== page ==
Monday, March 22, 2010


So it's been a tough week for reviewing records, not least because my aurally focussed time has been taken up in the main part by reassessing the first three Metallica albums on CD. Much as I would like to tell you about how well certainly 'Ride the Lightning' and 'Master of Puppets' have stood the test of time and how Cliff Burton shits all over Phil Lynott I can't, for the simple reason said listening pleasure was had by means other than vinyl. Stupid I know but without rules what are we? I review a CD and we are one step closer to total chaos, just like on that film about the guy who is trying to escape from that futuristic prison island. I think it's called 'Escape From Futuristic Prison Island'.

Anyway, so we've touched on what I am not going to talk about, so what pray tell am I going to fill the next four or five paragraphs with? That my friend is a fucking good question. Now would be a good time to wax poetic about Big Star and the late Alex Chilton but I'm not really in the mood for analysing the lyrics of 'Feel' or going on about what a shame it is they were overlooked or misunderstood for so long.

I could fill some space with an update on Germanic noise pollution or talk about how due to mystery illness I have been bed ridden and snot covered for the majority of the past week, but I won't. I will however get more than a little excited about Rahsaan Roland Kirk's 'Prepare Thyself To Deal With A (Motherfucking) Miracle'. I picked this up from 'Jump Jump' records in Portland a couple of years back and for some reason didn't get around to listeining to it. I think it was part of a bulk purchase and it just got forgotten about.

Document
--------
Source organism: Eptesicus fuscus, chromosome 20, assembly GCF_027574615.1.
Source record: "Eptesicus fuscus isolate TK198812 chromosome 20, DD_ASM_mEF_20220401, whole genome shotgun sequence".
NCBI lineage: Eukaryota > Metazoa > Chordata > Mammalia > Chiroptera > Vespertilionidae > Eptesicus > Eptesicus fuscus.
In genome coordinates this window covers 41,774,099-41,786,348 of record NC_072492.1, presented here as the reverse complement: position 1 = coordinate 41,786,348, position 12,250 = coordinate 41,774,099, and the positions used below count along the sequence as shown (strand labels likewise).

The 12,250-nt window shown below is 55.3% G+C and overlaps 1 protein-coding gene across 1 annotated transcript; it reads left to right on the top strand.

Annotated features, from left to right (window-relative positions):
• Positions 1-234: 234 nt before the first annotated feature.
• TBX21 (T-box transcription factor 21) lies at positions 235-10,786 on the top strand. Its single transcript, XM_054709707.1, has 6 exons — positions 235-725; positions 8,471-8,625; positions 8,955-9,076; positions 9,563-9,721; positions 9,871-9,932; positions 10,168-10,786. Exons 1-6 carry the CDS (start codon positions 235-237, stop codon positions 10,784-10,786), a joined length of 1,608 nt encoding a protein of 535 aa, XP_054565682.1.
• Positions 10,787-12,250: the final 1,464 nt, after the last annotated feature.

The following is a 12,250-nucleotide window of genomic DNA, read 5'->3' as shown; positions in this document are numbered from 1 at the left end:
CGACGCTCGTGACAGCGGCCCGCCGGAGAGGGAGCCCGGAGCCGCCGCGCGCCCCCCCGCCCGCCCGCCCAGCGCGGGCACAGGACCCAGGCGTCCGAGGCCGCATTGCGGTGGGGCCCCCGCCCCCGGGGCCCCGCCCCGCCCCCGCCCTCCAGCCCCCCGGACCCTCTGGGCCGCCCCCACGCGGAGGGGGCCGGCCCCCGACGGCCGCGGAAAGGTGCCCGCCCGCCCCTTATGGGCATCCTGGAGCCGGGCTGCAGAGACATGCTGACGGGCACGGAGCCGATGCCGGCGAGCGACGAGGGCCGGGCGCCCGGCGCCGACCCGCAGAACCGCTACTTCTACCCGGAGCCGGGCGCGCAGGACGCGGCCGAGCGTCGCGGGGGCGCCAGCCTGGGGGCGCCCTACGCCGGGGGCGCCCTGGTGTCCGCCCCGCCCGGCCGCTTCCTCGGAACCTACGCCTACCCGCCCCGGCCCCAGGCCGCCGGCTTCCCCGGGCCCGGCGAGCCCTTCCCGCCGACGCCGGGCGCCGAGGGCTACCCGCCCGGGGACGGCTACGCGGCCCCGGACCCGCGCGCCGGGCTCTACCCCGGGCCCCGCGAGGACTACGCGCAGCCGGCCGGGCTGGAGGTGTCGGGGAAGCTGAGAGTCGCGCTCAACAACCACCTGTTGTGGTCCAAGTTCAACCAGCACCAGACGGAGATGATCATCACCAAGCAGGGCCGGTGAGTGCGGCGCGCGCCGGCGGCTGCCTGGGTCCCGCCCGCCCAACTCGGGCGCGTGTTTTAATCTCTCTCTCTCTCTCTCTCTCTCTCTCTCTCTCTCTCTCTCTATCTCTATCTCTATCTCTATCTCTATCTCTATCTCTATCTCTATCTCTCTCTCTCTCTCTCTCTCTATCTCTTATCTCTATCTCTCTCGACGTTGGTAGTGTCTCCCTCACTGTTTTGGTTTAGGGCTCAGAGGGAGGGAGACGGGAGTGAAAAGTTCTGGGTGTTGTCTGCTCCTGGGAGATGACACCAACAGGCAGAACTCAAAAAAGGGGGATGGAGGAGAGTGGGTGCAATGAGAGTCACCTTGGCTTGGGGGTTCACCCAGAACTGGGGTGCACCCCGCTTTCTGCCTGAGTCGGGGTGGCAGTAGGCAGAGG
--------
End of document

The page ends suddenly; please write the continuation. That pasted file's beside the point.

It came back to light after the middle of last week saw me taking an hour out of my busy schedule to re-sort my records into 'genre' order (really? fuck yes.) Now this jig around was not for practical listening based reasons but rather an attempt to truly sort the wheat from the chaff, to purge myself of that Asmus Tietchens record that nobody needs and to iron out some of the creases in my record 'accumulation', to make sense of it all. Anyway, in doing so this ended up being found and played.

Things we should all know about Roland Kirk...

1.) He was born Ronald but changed his name to Roland after a dream told him to
2.) Roland was blind
3.) He often played as many as three saxophones AT ONCE
4.) After a stroke he lost most of the use of one side of his body, he modified his instruments and still managed to play two saxophones AT ONCE

This record is painfully good. It's an adventure like all good music should be. You don't know where it's going or quite what is going to happen next. It's heavy on the drone and the instruments commanded by the genius Rahsaan Roland Kirk include 'Black Mystery Pipes' and I shit you not ...'Nose Flute'. I'm a long way off having heard everything put out by Roland Kirk but for me, this stands out more than anything else of his that has passed my ears. It's more enchanting than 'The Inflated Tear', as listenable and more intreaguing than 'Blacknuss' and shows just how far Jazz came in under a decade. 1964's 'We Free Kings' sounds as if it is from a time before space ships, which I suppose it did.

Without wanting to touch on individual tracks too much, 'Saxophone Concerto' touches the cosmic awesomeness of Sun Ra's better work and needs to be heard to be believed. It's a crying shame to think that merely four years after it was recorded he would be dead from a second stroke and although I am sure he tried, this time no ammount of instrumental modification could get our crazy fat cheeked skronking God to make another sound.

Great album.

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